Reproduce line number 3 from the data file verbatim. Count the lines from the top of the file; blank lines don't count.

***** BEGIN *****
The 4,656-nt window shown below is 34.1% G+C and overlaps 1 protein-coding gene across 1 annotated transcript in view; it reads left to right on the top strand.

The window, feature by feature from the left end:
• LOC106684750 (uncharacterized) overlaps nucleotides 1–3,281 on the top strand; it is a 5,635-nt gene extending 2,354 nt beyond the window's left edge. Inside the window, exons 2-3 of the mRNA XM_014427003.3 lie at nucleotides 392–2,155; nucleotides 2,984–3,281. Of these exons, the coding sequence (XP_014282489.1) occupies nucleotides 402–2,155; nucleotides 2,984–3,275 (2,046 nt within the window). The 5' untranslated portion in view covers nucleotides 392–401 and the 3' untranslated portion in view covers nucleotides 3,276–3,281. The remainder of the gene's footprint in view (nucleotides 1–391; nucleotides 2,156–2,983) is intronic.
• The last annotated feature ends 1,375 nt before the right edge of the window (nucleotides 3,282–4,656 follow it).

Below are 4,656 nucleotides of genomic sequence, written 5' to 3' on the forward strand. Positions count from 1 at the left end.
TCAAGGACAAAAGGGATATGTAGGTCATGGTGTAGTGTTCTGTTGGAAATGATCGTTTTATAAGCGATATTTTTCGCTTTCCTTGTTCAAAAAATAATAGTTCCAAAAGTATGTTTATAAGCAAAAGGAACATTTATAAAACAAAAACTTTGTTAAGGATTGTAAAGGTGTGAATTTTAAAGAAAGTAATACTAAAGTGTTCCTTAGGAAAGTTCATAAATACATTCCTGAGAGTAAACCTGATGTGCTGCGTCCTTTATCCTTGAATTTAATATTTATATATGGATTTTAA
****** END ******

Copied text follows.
• LOC106684750 (uncharacterized) overlaps nucleotides 1–3,281 on the top strand; it is a 5,635-nt gene extending 2,354 nt beyond the window's left edge. Inside the window, exons 2-3 of the mRNA XM_014427003.3 lie at nucleotides 392–2,155; nucleotides 2,984–3,281. Of these exons, the coding sequence (XP_014282489.1) occupies nucleotides 402–2,155; nucleotides 2,984–3,275 (2,046 nt within the window). The 5' untranslated portion in view covers nucleotides 392–401 and the 3' untranslated portion in view covers nucleotides 3,276–3,281. The remainder of the gene's footprint in view (nucleotides 1–391; nucleotides 2,156–2,983) is intronic.